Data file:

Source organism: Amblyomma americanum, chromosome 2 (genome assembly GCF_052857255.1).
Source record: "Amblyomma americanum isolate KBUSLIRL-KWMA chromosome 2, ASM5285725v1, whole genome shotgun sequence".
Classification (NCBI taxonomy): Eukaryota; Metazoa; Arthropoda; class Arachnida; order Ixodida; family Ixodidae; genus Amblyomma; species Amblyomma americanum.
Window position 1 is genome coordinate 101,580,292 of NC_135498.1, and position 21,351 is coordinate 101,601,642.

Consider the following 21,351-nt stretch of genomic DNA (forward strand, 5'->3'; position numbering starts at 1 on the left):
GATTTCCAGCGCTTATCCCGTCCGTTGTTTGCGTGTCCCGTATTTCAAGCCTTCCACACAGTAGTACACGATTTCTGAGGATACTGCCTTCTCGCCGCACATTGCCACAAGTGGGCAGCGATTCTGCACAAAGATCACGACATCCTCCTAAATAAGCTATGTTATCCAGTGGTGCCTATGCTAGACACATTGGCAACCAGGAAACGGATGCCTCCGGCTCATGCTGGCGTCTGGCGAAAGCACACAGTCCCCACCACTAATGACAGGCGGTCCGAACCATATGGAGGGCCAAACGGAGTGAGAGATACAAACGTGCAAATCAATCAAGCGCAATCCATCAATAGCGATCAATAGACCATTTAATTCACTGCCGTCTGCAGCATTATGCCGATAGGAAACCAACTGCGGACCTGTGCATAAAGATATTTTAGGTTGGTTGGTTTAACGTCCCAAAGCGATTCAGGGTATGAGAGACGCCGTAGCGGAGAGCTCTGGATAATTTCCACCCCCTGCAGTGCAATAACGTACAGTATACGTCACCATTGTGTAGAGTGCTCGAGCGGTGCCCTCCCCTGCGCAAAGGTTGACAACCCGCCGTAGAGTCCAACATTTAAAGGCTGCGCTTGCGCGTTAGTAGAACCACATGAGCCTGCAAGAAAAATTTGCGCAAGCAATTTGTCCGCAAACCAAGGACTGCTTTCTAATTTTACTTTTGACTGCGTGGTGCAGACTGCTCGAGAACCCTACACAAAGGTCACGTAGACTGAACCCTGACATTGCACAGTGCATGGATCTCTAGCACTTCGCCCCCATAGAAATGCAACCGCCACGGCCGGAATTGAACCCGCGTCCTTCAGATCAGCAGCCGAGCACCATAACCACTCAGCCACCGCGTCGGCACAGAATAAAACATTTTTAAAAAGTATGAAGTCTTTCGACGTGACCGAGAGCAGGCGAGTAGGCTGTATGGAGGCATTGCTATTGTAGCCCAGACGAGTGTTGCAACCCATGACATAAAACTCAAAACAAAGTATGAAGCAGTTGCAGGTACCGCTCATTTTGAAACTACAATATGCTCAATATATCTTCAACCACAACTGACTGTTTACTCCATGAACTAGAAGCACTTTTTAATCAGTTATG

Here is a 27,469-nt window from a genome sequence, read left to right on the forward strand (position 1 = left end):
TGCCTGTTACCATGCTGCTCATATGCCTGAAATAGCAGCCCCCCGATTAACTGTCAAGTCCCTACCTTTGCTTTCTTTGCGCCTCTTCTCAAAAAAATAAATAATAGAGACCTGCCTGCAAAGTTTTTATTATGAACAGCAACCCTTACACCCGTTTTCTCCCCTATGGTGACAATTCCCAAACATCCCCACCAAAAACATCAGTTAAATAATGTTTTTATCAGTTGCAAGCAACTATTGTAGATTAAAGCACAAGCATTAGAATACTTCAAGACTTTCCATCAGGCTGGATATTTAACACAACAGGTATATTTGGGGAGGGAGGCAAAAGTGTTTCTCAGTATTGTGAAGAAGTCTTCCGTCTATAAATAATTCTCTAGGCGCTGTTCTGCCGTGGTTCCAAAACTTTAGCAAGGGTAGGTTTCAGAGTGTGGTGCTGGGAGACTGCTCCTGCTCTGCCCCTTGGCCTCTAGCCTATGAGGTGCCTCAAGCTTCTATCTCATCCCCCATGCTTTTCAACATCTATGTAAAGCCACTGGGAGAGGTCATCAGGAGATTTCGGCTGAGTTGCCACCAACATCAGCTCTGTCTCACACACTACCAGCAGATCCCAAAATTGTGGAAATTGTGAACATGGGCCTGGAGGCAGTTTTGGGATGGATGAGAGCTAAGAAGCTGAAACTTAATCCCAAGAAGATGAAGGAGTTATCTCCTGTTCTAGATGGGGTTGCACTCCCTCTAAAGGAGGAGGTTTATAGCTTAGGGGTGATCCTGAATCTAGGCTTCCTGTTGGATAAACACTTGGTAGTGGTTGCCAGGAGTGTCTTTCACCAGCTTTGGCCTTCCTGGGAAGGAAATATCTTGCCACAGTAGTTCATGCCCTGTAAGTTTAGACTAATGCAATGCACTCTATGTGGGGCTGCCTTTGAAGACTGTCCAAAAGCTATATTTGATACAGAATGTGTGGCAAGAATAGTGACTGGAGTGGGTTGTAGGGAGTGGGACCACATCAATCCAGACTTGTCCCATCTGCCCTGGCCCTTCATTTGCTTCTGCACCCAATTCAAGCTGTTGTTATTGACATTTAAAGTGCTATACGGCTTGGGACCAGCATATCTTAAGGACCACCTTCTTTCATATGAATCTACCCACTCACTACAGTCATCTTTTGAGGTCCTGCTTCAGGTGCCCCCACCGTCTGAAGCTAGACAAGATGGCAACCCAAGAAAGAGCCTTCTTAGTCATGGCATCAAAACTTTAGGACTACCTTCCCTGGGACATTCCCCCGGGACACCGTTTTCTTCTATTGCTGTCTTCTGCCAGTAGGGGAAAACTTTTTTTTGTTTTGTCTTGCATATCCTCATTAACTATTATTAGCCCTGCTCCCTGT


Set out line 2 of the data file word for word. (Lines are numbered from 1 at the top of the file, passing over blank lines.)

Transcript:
Source record: "Amblyomma americanum isolate KBUSLIRL-KWMA chromosome 2, ASM5285725v1, whole genome shotgun sequence".